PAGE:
Prague: The Quick & Easy Guide

Prague Castle at nightWhen I think of Europe, Prague is the first city that pops into my mind. Cities like Paris and Rome may have more glamour—and more tourists—but the Czech Republic’s capital truly captures the spirit of the entire European continent. Its cobblestone alleys, ornate buildings, and stalwart castles create a fairy tale atmosphere where the spirit of Old Europe still lives and breathes, beckoning visitors to take a journey into the past.

Planning: Springtime in Prague can be extremely soggy; to catch the best weather, wait until late May or early June. If you prefer cooler breezes and fewer tourists, September and October are wonderful months to visit. Prague is also beautiful in the dead of winter when snow frosts the buildings and bridges, but some attractions are open shorter hours during these non-peak months. Colder weather also makes it more difficult to enjoy Prague on foot, which is a must in my book.

For sightseeing at a leisurely pace, three days is plenty of time to experience everything Prague has to offer. If you plan on visiting the surrounding countryside, give yourself an extra two days minimum.

Arriving: Prague’s airport is only 12 miles outside of the city. One would think that a cab ride into town would be quick and inexpensive, but Prague’s drivers have a reputation for overcharging passengers if the opportunity presents itself. The ride should cost no more than $30-$40 and it’s best to agree on the amount before you leave the airport. AAA Taxi seems to have a better reputation than other cab companies, although it still gets its fair share of complaints.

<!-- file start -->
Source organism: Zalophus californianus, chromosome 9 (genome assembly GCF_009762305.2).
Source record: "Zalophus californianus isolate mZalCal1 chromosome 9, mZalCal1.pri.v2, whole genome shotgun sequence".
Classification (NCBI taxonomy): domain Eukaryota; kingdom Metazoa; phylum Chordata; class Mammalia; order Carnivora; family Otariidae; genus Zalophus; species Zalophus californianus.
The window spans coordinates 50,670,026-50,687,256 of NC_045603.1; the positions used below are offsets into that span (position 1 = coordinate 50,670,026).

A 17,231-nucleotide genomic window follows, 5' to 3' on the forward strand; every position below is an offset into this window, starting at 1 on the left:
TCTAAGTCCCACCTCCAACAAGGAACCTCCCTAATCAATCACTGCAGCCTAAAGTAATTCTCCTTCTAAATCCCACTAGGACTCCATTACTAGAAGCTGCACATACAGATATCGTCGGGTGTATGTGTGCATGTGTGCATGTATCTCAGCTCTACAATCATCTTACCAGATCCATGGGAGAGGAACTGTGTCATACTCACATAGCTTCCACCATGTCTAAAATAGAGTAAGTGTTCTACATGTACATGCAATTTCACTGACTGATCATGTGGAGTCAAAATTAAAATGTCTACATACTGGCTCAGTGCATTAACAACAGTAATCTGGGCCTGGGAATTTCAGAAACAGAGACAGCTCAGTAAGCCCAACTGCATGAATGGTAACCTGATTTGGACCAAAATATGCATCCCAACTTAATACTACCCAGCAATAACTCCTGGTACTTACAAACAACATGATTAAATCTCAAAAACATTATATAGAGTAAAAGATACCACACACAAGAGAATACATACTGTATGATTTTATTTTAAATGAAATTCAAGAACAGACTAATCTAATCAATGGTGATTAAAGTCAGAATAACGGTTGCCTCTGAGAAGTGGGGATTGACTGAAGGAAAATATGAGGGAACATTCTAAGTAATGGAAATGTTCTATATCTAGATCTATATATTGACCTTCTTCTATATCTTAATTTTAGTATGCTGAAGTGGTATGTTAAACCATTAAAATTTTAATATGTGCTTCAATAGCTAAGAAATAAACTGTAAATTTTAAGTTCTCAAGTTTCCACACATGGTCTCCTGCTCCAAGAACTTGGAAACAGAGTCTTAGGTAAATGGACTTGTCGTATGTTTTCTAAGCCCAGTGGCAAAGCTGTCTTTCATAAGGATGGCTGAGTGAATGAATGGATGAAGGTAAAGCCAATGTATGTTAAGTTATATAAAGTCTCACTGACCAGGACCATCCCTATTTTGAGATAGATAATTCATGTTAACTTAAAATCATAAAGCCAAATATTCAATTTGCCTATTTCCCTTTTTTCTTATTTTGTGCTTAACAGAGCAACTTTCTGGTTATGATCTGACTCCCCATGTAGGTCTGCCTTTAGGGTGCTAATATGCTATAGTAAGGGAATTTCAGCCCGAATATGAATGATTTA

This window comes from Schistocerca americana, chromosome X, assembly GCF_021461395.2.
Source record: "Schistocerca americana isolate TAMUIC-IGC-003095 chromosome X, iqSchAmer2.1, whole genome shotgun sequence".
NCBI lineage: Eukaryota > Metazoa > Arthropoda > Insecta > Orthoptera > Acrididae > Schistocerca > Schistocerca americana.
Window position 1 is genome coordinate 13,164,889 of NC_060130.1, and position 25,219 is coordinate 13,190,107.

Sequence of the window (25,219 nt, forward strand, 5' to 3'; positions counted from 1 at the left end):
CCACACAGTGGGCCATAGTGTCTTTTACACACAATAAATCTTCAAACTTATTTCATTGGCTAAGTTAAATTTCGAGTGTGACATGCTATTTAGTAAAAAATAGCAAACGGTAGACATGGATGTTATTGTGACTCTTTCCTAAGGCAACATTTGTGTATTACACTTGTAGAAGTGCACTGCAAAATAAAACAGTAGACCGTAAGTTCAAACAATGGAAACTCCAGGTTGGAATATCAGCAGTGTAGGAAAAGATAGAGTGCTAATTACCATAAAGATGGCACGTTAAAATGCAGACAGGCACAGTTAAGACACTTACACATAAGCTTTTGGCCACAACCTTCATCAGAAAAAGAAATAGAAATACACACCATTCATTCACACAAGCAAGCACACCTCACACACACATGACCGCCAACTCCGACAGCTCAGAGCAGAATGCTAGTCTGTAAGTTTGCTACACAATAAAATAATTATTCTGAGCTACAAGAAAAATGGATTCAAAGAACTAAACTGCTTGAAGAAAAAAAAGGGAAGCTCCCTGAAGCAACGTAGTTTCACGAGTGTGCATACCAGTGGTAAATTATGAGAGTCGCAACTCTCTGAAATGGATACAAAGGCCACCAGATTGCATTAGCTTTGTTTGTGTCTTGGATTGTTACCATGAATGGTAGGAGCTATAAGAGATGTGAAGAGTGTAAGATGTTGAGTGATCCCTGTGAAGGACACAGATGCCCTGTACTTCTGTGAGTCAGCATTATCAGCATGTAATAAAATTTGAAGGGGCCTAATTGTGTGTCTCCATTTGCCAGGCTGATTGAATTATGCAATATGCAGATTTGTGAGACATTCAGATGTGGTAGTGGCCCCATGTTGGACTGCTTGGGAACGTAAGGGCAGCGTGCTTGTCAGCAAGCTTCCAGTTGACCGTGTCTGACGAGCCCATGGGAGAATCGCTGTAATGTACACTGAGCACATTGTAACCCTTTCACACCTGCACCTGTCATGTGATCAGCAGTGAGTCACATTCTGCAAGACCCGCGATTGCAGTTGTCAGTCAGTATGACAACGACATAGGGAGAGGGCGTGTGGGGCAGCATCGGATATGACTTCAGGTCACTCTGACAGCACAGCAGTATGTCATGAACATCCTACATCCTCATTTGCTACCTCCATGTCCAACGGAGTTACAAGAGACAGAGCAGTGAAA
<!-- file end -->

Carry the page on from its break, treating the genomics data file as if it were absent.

A more affordable—and less stressful—option is to take a minibus or shuttle into town. Companies like CEDAZ will take you from the airport to any location in the city for a flat rate of $15 for one person or $24 for two.

If you’re not hauling tons of luggage, Prague also has cheap and reliable trains and buses.

Sleeping: In a way, Prague is like Disney World; if you stay in one of the picturesque parts of town, the illusion of wandering through the Europe of the past can be maintained throughout your entire trip. Since many of the hotels were built after the fall of Communism in 1989, though, expect to find rooms that are plain and modern no matter how fantastic the view out their windows may be.

Stare Mesto (Old Town) and Mala Strana (lesser Town) are two sections of the city that offer the most charming—though not necessarily the most quiet—places to sleep. Late-night revelers have been known to host impromptu parties outside hotel windows at all hours of the night. For a quieter room with a less-impressive view, look for hotels farther away from the action. As a general rule of thumb, the closer to the river Vltava you are, the noisier you can expect the room to be. is a good place to start your hotel search.

Dining: There’s a good reason why Czech cuisine is virtually unknown outside of the country’s borders; the dumplings, pork dishes, and boiled cabbage that appear on almost every menu may be hearty and filling, but they rarely constitute a gourmet dining experience. You’ll find plenty of restaurants serving slightly more interesting German and Hungarian dishes, however, and Czech beer is among the finest produced anywhere in the world.